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How to use TurboGears with mod_wsgi.
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Updated Apr 17, 2011 by Graham.Dumpleton@gmail.com

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Integration With TurboGears

Note: Requires TurboGears 1.X. Instructions may not be applicable to TurboGears 2.0. For TurboGears 2.0, because it is based on Pylons you may actually need to refer to Integration With Pylons.

Note: This is not intended as a basic tutorial on how to setup mod_wsgi. It is recommended you first read more introductory material for mod_wsgi. Start by reading through various documents linked off Installation Instructions.

The TurboGears framework is built on top of CherryPy and inherits its ability to be used on top of a WSGI server from CherryPy. As TurboGears doesn't use the latest version of CherryPy, the steps required to startup CherryPy are however slightly different to that for CherryPy 3.0. Thus a script file for a TurboGears application which is compatible with mod_wsgi would be constructed as follows:

import sys
sys.path.append('/usr/local/turbogears/mysite')
sys.stdout = sys.stderr

import os
os.environ['PYTHON_EGG_CACHE'] = '/usr/local/turbogears/python-eggs'

import atexit
import cherrypy
import cherrypy._cpwsgi
import turbogears

turbogears.update_config(configfile="dev.cfg", modulename="mysite.config")
turbogears.config.update({'global': {'server.environment': 'production'}})
turbogears.config.update({'global': {'autoreload.on': False}})
turbogears.config.update({'global': {'server.log_to_screen': False}})

import mysite.controllers

cherrypy.root = mysite.controllers.Root()

if cherrypy.server.state == 0:
    atexit.register(cherrypy.server.stop)
    cherrypy.server.start(init_only=True, server_class=None)

application = cherrypy._cpwsgi.wsgiApp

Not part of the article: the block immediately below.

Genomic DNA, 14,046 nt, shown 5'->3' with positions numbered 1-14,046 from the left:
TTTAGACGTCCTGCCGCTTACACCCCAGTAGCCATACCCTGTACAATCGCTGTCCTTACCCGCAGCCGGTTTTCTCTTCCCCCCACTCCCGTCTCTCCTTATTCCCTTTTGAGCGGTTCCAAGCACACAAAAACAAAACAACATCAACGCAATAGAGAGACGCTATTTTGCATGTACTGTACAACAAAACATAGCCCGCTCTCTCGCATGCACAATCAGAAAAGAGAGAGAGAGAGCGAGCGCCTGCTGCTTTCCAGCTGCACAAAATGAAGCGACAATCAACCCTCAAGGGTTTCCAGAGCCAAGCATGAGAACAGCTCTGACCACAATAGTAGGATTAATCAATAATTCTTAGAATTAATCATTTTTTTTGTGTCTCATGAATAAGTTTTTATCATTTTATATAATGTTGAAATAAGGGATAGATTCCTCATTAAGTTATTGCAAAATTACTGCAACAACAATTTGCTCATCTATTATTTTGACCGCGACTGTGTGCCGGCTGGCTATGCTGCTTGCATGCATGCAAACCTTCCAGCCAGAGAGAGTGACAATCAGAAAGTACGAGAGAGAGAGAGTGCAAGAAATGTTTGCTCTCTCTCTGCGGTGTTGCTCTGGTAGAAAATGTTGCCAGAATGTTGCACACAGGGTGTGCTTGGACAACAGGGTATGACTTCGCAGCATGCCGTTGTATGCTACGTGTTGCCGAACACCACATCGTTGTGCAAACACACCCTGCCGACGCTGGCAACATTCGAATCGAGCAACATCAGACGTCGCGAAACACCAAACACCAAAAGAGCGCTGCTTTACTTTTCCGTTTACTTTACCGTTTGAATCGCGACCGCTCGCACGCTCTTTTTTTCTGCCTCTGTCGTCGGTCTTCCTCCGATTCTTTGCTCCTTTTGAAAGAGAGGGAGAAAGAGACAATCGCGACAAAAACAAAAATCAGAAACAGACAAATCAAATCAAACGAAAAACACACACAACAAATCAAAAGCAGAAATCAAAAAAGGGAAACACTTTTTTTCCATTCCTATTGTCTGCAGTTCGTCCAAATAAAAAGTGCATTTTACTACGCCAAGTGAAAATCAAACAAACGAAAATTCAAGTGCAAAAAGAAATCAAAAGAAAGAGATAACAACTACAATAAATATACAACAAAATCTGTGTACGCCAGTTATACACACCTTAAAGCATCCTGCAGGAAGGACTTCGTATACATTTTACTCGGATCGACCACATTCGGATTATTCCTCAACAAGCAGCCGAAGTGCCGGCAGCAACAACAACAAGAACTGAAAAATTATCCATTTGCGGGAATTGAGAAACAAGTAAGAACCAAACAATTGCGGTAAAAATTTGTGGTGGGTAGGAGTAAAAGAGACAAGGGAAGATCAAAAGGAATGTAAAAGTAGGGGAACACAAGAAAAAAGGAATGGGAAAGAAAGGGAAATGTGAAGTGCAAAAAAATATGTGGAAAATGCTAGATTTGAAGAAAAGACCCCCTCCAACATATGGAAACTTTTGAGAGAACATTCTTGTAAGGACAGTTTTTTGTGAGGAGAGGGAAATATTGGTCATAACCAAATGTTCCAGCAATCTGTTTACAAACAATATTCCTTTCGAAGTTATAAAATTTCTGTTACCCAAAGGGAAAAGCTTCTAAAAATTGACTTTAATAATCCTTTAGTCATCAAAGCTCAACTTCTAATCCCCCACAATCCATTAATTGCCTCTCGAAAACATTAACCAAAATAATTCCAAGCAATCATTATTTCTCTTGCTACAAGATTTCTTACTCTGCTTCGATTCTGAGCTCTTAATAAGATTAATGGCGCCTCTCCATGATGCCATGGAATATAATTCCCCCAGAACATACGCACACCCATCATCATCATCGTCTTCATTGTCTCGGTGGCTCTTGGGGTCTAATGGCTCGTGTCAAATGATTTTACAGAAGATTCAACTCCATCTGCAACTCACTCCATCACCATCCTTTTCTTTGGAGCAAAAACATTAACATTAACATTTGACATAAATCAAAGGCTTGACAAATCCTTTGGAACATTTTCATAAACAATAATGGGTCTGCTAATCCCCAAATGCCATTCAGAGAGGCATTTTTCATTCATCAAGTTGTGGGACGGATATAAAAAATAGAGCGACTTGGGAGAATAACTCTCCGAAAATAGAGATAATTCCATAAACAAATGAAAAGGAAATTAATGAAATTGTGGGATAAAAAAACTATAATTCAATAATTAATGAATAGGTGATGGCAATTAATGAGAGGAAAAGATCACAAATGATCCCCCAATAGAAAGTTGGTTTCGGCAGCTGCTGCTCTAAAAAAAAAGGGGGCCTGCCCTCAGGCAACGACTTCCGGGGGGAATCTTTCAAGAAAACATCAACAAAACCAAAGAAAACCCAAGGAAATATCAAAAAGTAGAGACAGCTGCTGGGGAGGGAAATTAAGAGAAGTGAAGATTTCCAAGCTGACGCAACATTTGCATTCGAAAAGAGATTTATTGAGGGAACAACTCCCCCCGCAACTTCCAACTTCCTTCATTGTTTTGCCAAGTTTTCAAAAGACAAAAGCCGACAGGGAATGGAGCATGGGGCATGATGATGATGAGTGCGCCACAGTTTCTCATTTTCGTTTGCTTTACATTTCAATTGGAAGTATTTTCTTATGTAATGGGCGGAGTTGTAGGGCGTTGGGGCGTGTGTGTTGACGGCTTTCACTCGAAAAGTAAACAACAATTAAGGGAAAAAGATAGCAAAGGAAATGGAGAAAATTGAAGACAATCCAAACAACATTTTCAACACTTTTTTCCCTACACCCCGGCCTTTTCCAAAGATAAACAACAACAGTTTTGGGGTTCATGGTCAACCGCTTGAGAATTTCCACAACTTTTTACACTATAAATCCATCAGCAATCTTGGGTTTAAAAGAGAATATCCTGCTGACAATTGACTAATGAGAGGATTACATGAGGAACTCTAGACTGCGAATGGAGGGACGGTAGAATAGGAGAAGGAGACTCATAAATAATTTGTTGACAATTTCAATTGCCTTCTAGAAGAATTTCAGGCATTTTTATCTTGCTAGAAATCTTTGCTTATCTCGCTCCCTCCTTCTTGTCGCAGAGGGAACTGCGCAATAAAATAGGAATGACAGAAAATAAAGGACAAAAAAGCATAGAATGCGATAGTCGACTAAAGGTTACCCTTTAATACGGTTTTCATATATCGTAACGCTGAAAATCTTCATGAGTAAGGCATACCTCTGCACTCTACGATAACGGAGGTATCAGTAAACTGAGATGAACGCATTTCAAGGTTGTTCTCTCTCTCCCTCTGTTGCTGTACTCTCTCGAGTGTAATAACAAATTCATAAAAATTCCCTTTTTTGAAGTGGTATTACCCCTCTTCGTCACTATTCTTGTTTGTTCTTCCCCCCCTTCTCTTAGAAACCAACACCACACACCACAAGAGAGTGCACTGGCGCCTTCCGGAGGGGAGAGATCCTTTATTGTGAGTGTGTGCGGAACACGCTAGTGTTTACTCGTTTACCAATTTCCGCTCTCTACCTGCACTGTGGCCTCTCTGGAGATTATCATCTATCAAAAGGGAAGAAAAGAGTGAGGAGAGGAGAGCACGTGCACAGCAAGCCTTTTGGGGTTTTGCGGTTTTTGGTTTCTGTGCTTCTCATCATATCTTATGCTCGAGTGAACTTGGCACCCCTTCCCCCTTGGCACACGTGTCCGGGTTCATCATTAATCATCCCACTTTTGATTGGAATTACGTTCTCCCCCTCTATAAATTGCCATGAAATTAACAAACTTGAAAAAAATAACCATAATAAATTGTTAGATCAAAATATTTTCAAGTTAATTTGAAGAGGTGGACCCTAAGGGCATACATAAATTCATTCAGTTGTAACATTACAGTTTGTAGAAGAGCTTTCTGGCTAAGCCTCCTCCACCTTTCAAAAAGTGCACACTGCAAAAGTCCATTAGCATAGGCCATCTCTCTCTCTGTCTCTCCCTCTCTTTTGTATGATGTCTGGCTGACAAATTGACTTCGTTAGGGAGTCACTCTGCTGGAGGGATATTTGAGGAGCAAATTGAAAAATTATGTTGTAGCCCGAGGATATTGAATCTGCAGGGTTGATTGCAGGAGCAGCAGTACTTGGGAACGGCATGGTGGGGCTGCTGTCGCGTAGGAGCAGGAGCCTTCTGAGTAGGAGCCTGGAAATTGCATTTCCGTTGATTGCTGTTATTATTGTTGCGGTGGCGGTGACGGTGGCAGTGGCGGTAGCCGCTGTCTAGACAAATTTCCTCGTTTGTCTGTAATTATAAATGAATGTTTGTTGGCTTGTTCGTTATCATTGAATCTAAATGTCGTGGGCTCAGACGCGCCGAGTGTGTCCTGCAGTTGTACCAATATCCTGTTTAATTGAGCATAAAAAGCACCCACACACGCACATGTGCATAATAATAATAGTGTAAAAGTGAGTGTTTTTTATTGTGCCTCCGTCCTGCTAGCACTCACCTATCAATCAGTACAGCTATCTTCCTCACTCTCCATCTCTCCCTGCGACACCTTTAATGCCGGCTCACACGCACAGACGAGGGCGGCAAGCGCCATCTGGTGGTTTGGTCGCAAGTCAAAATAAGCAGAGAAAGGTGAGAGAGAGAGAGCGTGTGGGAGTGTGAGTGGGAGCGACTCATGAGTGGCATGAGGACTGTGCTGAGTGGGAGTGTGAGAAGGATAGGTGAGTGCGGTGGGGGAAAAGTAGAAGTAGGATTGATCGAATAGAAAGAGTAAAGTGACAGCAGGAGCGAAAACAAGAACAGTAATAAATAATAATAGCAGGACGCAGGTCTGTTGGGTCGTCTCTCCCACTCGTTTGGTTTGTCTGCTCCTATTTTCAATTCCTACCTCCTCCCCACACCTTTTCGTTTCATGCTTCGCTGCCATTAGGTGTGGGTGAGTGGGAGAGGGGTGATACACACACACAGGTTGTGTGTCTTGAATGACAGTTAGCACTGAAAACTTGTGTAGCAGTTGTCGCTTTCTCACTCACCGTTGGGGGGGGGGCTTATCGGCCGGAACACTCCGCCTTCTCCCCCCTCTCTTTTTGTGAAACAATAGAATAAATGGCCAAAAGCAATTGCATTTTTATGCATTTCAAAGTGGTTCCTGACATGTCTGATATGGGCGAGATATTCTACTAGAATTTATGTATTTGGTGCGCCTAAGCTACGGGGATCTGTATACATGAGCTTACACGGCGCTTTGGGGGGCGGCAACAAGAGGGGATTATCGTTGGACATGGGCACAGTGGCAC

The directory added to sys.path would be the directory for the TurboGears site created by running:

tg-admin quickstart

The 'configfile' argument supplied to turbogears.update_config() should be replaced with appropriate value for your installation. This would generally need to be an absolute path.

Although CherryPy provides a WSGI application object, it is currently still necessary as shown above to startup the internal CherryPy engine and ensure that it is subsequently shutdown on process shutdown.

It is necessary to ensure that the CherryPy engine is stopped on process shutdown, otherwise the threads that the CherryPy engine uses will prevent the Apache child process from shutting down cleanly and instead it will hang. This will have the result that the Apache parent process will have to forcibly kill off the child processes.

Because an application is run as the user that Apache runs as, if Python eggs are being used and there is a need for eggs to be unpacked on the fly, it may not have the ability to create a cache directory in the default location. Therefore, it may be necessary to set the environment variable PYTHON_EGG_CACHE at the start of the script file to an appropriate directory where the Apache user has write permission and into which it can unpack egg files.

A suitable Apache configuration for TurboGears would be as follows:

WSGIScriptAlias / /usr/local/turbogears/mysite/apache/turbogears.wsgi

<Directory /usr/local/turbogears/mysite/apache>
Order deny,allow
Allow from all
</Directory>

The configuration shown presumes that an 'apache' subdirectory has been created within the TurboGears site instance and the script file stored there under the name 'turbogears.wsgi'.

If using TurboGears 1.0 and you need to host the TurboGears application at a mount point other than the root of the web server, the mount point will have to be defined in the script file as the 'server.webpath' configuration option. A wrapper for the CherryPy WSGI application entry point will also need to be used to explicitly set the 'SCRIPT_NAME' variable to an empty string. Both these changes are required as TurboGears 1.0 is not a truly WSGI compliant application and does not honour the 'SCRIPT_NAME' variable passed in the WSGI application environment.

import sys
sys.path.append('/usr/local/turbogears/mysite')
sys.stdout = sys.stderr

import os
os.environ['PYTHON_EGG_CACHE'] = '/usr/local/turbogears/python-eggs'

import atexit
import cherrypy
import cherrypy._cpwsgi
import turbogears

turbogears.update_config(configfile="dev.cfg", modulename="mysite.config")